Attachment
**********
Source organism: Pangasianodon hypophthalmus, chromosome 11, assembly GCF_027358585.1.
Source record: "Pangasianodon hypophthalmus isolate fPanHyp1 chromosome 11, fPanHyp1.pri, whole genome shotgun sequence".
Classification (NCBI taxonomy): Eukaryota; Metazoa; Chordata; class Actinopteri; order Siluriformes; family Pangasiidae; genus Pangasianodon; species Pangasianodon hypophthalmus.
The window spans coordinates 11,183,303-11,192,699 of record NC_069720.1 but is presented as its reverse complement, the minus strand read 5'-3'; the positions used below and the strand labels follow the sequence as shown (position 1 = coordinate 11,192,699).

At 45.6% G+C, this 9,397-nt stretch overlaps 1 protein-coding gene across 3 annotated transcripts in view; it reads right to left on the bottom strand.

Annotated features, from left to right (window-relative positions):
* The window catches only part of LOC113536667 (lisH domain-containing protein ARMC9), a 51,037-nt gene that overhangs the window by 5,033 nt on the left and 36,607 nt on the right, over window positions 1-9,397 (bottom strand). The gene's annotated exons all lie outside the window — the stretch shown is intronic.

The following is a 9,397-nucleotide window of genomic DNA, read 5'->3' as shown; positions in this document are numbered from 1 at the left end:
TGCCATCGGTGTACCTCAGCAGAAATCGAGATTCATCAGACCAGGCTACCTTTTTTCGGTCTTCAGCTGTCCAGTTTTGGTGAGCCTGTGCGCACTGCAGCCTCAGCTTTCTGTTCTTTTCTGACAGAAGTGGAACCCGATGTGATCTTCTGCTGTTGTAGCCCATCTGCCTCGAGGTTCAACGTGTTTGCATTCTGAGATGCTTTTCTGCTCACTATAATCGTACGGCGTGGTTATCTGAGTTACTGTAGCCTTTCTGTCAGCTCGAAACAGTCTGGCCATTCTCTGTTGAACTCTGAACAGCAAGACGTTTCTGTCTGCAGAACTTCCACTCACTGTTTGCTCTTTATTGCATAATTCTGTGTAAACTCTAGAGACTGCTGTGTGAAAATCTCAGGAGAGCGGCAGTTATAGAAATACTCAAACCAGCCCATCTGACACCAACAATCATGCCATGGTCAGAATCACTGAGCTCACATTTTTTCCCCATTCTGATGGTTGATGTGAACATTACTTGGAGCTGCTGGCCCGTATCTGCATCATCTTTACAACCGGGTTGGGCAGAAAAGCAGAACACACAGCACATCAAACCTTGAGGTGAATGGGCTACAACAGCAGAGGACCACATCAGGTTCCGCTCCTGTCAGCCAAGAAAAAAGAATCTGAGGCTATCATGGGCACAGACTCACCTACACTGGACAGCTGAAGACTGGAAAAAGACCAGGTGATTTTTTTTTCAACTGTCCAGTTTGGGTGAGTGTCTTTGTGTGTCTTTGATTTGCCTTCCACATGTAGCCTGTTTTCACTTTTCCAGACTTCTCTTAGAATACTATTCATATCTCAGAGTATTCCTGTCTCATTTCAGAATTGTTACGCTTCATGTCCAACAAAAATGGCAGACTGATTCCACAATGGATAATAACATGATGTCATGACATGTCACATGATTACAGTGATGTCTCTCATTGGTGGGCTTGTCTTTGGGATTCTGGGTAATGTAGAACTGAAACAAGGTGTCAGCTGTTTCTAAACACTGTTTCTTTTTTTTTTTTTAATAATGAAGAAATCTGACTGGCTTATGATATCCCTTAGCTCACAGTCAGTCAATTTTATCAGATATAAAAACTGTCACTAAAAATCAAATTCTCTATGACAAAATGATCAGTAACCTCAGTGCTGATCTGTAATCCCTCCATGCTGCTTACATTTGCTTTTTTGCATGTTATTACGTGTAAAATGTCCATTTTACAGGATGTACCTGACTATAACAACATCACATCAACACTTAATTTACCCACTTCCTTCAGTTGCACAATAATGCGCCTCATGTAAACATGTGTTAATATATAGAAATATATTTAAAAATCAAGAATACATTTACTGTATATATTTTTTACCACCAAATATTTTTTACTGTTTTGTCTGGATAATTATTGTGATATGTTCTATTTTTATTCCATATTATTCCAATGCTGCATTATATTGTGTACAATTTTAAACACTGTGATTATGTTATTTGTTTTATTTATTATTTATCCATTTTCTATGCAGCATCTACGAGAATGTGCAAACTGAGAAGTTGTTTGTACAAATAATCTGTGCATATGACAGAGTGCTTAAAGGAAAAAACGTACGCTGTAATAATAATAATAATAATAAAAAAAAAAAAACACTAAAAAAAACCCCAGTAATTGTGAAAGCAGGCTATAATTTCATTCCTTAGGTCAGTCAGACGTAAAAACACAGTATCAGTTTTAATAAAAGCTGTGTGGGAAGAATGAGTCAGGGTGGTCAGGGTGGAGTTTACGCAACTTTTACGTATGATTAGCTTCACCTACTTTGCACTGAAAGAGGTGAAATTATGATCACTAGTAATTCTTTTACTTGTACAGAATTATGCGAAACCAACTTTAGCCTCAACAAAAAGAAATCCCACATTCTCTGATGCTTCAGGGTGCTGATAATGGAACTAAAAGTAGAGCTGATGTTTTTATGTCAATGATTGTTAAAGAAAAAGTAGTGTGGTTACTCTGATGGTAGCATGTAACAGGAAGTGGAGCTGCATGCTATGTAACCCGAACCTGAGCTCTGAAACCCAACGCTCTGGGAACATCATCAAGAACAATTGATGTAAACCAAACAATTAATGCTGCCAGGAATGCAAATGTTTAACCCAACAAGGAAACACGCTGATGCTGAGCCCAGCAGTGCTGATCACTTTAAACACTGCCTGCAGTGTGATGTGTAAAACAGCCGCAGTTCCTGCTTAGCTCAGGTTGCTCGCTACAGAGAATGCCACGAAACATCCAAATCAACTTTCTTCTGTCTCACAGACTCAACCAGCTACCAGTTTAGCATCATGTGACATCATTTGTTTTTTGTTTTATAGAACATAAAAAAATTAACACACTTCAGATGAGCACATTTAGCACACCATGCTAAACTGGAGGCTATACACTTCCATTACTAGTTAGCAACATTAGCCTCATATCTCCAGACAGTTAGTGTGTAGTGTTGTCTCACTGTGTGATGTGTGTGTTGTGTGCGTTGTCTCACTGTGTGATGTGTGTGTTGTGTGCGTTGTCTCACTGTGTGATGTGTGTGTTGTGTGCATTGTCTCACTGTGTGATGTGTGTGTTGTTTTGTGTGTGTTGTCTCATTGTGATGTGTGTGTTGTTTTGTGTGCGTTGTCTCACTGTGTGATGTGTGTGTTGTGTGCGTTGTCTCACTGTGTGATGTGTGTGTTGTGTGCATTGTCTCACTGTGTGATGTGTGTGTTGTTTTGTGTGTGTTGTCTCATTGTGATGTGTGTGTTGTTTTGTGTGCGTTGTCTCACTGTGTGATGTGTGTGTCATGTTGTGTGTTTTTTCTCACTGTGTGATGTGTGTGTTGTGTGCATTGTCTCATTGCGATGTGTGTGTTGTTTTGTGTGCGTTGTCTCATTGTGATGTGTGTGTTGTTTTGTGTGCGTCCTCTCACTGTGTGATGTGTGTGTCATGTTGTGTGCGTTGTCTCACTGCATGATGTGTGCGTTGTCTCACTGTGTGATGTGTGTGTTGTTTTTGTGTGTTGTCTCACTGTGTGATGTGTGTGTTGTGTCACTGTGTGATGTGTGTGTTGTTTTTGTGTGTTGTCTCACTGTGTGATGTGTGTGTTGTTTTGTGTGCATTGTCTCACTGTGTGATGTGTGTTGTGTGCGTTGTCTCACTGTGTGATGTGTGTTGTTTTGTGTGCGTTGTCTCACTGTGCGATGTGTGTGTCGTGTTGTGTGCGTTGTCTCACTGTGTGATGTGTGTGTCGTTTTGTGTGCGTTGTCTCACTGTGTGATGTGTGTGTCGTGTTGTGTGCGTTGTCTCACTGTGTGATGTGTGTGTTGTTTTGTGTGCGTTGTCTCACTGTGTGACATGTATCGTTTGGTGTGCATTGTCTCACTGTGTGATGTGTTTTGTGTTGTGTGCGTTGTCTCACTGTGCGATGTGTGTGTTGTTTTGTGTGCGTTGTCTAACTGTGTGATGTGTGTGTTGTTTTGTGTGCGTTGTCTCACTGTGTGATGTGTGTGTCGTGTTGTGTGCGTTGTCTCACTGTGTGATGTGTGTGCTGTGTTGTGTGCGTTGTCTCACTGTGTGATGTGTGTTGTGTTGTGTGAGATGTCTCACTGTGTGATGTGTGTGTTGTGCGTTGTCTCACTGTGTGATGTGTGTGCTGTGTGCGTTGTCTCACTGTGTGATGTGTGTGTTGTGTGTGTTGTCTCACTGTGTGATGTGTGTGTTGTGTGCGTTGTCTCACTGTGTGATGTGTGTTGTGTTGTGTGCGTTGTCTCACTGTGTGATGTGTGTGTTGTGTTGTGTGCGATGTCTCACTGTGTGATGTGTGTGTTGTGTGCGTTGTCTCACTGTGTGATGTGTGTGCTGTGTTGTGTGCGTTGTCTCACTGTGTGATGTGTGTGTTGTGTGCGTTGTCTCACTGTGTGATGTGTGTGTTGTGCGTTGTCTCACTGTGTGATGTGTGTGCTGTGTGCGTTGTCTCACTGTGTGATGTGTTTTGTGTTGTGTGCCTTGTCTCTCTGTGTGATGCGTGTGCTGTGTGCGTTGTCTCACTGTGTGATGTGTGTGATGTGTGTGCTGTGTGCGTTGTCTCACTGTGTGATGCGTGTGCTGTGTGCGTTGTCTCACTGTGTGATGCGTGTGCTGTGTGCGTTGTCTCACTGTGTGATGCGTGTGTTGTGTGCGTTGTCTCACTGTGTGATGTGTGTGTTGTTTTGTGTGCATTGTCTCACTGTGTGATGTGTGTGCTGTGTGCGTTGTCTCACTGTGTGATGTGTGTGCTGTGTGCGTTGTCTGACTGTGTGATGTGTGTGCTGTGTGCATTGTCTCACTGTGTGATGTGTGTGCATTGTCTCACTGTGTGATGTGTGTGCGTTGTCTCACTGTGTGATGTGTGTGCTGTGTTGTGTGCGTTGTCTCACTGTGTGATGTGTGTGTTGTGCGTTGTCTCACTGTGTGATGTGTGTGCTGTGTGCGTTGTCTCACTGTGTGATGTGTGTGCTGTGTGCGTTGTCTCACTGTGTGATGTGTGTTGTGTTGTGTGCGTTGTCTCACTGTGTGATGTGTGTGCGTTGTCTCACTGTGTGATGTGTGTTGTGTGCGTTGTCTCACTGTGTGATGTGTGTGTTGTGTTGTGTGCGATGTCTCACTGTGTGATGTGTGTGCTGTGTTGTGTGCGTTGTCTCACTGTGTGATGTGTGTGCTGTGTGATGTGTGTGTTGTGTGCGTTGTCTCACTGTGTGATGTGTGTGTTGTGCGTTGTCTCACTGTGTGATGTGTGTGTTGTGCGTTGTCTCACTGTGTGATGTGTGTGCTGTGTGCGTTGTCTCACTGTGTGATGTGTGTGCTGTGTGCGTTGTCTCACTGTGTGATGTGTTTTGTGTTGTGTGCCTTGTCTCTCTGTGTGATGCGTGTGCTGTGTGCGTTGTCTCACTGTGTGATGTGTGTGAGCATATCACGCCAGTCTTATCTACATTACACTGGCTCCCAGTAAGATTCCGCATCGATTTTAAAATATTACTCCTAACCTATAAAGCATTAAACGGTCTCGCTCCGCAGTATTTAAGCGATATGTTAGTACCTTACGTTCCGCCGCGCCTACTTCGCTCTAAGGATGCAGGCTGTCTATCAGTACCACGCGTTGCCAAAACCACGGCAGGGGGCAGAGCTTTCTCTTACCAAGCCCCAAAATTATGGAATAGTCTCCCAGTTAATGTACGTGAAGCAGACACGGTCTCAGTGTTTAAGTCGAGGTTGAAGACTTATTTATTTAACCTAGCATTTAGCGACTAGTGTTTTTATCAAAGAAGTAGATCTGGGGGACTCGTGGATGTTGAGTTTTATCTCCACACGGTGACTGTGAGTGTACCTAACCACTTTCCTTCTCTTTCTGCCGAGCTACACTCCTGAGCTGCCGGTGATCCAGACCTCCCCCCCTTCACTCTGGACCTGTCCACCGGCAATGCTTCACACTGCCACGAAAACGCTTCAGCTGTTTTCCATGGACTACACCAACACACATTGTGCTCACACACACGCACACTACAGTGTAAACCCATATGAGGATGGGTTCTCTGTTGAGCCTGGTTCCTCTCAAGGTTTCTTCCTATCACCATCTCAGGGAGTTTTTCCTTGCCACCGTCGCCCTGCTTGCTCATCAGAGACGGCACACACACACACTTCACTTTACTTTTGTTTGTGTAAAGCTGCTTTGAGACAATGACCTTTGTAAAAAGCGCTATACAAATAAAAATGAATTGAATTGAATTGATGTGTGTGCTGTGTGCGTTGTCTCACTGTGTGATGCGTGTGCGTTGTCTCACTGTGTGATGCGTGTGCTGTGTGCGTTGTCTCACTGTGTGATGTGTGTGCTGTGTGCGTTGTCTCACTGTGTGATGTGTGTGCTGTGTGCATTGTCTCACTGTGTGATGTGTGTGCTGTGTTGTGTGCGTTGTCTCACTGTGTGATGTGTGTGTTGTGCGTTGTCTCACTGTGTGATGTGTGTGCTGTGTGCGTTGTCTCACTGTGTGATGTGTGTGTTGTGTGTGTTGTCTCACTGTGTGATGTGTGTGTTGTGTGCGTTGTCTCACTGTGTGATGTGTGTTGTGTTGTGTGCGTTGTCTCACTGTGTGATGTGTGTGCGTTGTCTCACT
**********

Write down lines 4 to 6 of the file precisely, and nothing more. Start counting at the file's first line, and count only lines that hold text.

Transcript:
The window spans coordinates 11,183,303-11,192,699 of record NC_069720.1 but is presented as its reverse complement, the minus strand read 5'-3'; the positions used below and the strand labels follow the sequence as shown (position 1 = coordinate 11,192,699).

At 45.6% G+C, this 9,397-nt stretch overlaps 1 protein-coding gene across 3 annotated transcripts in view; it reads right to left on the bottom strand.

Annotated features, from left to right (window-relative positions):